Wednesday, January 28, 2009

Funerals In Worlds Other Than Your Own

For my Freshman Seminar course this semester, I chose to focus on how Xavier's mission to promote a more just and humane society relates to death and burials in New Orleans. I'm interested in how the dead can speak to us, and I frame the discussion around Ezekiel 37, where the dry bones come back to life to symbolize hope for Judah. Later in the semester we'll be working with Save Our Cemeteries to map/record graves at St. Louis Cemetery # 2.

For the first blog entry, I asked students to write about memorable funerals they've attended. Reading these posts reinforced to me that many of my students come from worlds that are very foreign to me.

The students I have from New Orleans all seemed to have had classmates die in Junior High and High School from gun violence. They all had funeral shirts in their closets, many of which depict the slain teenager as a soldier holding a gun. My students talked about how people put guns and other weapons into the coffins for burial, and then the people at the funeral talk about how all this violence needs to stop.

One funeral in particular amazed me. It was for the New Orleans rapper Soulja Slim. He was shot to death the day before Thanksgiving in 2003. They said that at the funeral his family dressed his corpse in camouflage and large bling jewelry and then put the body behind the wheel of his Escalade like he was driving in style. Then people at the funeral would have their pictures taken while sitting next to his corpse. My student said you could hear his bones cracking and in the words of my student: "it was not too good of a smell to me." It is clear that I will never have any idea what it is like to grow up with so much violence and senseless death.

While Soulja Slim's funeral sort of freaks me out, something probably more unusual strikes me as normal for New Orleans. One of the most famous interred individuals at St. Louis Cemetery #2 is Ernie K-Doe, and his widow has a waxed replica of the man that she drives around town in a hearse and gives him baths in flowers. That all seems pretty natural for this unconventional city. But then again, Soulja Slim's funeral celebrated his life more than mourned his death. That's what we do here, we celebrate.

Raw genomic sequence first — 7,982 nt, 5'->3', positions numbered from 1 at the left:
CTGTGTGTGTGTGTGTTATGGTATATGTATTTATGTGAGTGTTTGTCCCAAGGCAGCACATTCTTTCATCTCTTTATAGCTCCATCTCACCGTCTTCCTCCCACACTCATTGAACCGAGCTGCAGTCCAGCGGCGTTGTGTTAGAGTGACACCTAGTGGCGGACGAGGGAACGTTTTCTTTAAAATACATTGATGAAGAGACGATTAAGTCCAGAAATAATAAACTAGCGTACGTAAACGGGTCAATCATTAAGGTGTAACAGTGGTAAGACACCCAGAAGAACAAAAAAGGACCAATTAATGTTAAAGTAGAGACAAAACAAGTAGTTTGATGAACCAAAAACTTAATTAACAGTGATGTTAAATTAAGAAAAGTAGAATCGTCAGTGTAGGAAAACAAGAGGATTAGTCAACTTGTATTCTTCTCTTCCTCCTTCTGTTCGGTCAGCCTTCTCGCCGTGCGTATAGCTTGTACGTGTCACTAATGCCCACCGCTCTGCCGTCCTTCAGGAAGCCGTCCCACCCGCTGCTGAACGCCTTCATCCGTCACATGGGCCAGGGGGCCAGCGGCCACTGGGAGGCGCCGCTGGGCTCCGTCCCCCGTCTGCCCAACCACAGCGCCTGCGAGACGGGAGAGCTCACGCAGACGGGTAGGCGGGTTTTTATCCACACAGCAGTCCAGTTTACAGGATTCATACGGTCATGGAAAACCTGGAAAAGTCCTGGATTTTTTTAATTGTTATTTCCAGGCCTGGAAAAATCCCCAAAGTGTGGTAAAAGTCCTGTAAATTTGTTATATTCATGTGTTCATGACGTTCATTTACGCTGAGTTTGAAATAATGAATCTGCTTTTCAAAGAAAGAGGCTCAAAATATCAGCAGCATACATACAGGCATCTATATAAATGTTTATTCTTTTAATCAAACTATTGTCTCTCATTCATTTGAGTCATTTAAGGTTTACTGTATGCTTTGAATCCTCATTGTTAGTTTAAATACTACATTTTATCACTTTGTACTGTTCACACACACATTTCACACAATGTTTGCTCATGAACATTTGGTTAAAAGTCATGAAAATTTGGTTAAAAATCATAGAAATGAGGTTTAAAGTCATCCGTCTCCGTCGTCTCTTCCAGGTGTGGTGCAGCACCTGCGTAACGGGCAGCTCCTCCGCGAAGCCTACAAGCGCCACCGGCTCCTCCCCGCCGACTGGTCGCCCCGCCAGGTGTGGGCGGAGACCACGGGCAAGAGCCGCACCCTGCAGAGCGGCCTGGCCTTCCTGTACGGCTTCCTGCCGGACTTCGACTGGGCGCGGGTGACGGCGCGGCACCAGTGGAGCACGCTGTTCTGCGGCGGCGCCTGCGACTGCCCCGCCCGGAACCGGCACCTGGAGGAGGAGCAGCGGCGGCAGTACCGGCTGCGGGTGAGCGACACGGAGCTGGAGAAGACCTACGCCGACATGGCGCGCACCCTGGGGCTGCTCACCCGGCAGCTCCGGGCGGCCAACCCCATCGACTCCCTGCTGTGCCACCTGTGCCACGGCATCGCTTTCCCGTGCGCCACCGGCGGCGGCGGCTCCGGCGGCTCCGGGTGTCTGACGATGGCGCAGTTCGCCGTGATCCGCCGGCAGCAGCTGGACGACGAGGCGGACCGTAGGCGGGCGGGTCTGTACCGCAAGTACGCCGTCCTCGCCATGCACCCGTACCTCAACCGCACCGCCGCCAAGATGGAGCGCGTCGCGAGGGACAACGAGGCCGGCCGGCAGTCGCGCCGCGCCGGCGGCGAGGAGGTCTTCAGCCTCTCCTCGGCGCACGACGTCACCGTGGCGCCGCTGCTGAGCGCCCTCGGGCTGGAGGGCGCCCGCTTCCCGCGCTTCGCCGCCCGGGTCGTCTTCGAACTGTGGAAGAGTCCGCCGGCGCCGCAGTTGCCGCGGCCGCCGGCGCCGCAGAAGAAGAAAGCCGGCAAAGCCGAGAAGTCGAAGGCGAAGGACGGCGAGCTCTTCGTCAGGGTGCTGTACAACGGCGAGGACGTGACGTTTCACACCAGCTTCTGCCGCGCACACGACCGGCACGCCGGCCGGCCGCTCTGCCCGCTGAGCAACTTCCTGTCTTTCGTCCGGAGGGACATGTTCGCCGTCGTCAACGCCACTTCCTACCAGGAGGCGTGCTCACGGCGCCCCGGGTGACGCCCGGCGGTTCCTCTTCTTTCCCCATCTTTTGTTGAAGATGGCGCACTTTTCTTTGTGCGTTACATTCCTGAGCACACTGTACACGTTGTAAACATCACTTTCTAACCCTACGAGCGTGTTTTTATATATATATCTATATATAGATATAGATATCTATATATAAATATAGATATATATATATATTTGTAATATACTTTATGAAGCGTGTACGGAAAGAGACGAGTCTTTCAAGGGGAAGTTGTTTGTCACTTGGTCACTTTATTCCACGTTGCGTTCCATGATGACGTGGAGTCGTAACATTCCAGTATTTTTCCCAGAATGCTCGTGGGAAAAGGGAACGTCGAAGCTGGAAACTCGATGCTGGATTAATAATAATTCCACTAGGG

Monday, January 26, 2009


I turned 43 today. I know it's my birthday because stupid facebook keeps telling me people are writing on my wall. You can read about my life (and see my brother Jim in his underwear) here.

For another perspective, one that is more Macrocephalic, look to my blogging nemesis ADrasticallyBigHeados. He turned 43 many, many years ago. Now he peddles tiles with cat pictures to tourists.

Wednesday, January 21, 2009

Where I Live Nooses are "Humorous"

Terrence Lee, an African American employee of Jefferson Parish Sewerage, complained that items in his boss's office such as a noose and whipping post had "racial overtones." Parish supervisors suspended his supervisors 4-6 weeks, but the personnel officer reduced it to 5-20 days. They let Terrence know about the reduction on MLK day, of course. The Parish official said it was a "joke" and the rope device was not a noose, but a lariat. The Hearing Officer wrote "I find as a matter of fact that these items were intended to be humorous in nature, that they were not intended to harm or harass anyone."

Yeah right, nothing says funny like a noose. Like this timeless classic: A white racist, a noose, and a confederate flag walk into a bar. And it turns out its 2009. Snap.

Tuesday, January 20, 2009

Cautiously Optimistic for America

My family and I are in Atlanta where I am giving a lecture entitled "Beer, the Bible and Archaeology" at the Carlos Museum at Emory University.

We drove up here on Saturday. It was amazing driving through Dixie, seeing so many confederate flags, and listening on the radio to all the discussion about Barak Obama becoming the 44th U.S. president. This moment in history was especially poignant while driving through epicenters for the Civil Rights movement like Montgomery and Birmingham. I of course tried to play Clark Griswald and teach the kids about the Brown v. Board of Education ruling in 1954, the Montgomery bus boycott 1955-56, the Selma to Montgomery marches, and the struggles culminating with the assassination of Dr Martin Luther King Jr. in 1968. I even played songs like Neil Young's Alabama and Lynard Skynard's response Sweet Home Alabama.

Then on MLK day, along with viewing the King Tut exhibit and visiting the Jimmy Carter library, we drove to the Martin Luther King Jr. Center, where the most famous civil rights leader was born and where he lies buried.

I'm afraid that all of the unity and good will and hope that Obama brings to this country and the world will gradually dissolve through the next two years. But for now, I'm thrilled to be watching the incredible jubilation on so many faces on this great day. And if Obama asks me to make sacrifices for the good of the world, and if he asks me to do even more service than I currently perform, I'm willing to be sure. While I am clearly capable of dissent, I am even better at following a true leader. So now, with the help of millions, and standing on the shoulders of so many people who have struggled, Obama sets out to fix the world.